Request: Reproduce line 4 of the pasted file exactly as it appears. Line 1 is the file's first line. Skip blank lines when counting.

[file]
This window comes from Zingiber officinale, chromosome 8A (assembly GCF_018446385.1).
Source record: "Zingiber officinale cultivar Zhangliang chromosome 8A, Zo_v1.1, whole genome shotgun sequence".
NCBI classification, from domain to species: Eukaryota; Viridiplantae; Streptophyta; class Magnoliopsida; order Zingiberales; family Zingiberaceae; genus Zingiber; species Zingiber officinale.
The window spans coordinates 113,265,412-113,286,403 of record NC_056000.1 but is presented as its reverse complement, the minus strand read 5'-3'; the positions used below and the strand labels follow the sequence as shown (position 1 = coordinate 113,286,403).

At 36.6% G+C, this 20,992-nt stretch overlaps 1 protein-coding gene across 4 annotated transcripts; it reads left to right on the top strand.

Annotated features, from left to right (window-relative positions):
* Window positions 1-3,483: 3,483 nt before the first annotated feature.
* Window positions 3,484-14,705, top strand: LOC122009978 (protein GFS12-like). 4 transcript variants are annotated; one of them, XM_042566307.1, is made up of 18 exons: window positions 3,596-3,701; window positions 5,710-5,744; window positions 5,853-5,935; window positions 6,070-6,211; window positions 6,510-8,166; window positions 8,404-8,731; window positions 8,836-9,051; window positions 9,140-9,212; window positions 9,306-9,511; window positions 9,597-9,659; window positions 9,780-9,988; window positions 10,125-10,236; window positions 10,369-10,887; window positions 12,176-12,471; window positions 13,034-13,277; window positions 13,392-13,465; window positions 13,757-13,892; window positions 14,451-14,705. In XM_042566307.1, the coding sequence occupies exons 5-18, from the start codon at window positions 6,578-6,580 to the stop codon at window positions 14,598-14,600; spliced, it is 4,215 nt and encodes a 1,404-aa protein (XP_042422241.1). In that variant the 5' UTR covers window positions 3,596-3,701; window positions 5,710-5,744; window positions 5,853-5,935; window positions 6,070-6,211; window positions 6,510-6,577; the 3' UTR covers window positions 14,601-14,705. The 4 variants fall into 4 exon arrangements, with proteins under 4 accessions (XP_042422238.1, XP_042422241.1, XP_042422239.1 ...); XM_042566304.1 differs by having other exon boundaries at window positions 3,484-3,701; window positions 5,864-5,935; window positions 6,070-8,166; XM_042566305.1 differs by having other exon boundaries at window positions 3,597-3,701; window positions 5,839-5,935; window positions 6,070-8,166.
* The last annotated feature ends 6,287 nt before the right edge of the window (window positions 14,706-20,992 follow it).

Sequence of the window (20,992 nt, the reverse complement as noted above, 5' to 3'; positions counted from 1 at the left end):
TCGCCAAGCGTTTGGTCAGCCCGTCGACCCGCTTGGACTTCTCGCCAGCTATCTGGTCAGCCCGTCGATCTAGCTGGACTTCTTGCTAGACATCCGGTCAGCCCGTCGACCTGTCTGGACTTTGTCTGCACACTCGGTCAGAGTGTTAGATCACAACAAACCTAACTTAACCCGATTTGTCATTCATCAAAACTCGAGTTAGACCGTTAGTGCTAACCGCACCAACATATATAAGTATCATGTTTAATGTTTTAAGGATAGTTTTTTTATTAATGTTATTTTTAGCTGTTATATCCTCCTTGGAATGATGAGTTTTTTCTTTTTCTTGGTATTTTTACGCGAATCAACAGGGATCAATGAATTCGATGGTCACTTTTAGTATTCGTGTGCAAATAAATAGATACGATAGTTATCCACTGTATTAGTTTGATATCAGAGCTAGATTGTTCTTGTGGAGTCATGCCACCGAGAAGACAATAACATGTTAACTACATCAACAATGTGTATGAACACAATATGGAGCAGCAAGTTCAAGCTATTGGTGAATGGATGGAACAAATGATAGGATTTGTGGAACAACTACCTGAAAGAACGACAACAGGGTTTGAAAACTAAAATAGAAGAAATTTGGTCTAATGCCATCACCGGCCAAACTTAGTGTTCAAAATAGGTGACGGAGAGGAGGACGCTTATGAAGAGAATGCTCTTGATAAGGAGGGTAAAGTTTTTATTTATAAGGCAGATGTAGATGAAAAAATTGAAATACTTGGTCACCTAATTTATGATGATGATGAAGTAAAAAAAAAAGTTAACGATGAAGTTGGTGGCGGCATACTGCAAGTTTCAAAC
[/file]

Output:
The window spans coordinates 113,265,412-113,286,403 of record NC_056000.1 but is presented as its reverse complement, the minus strand read 5'-3'; the positions used below and the strand labels follow the sequence as shown (position 1 = coordinate 113,286,403).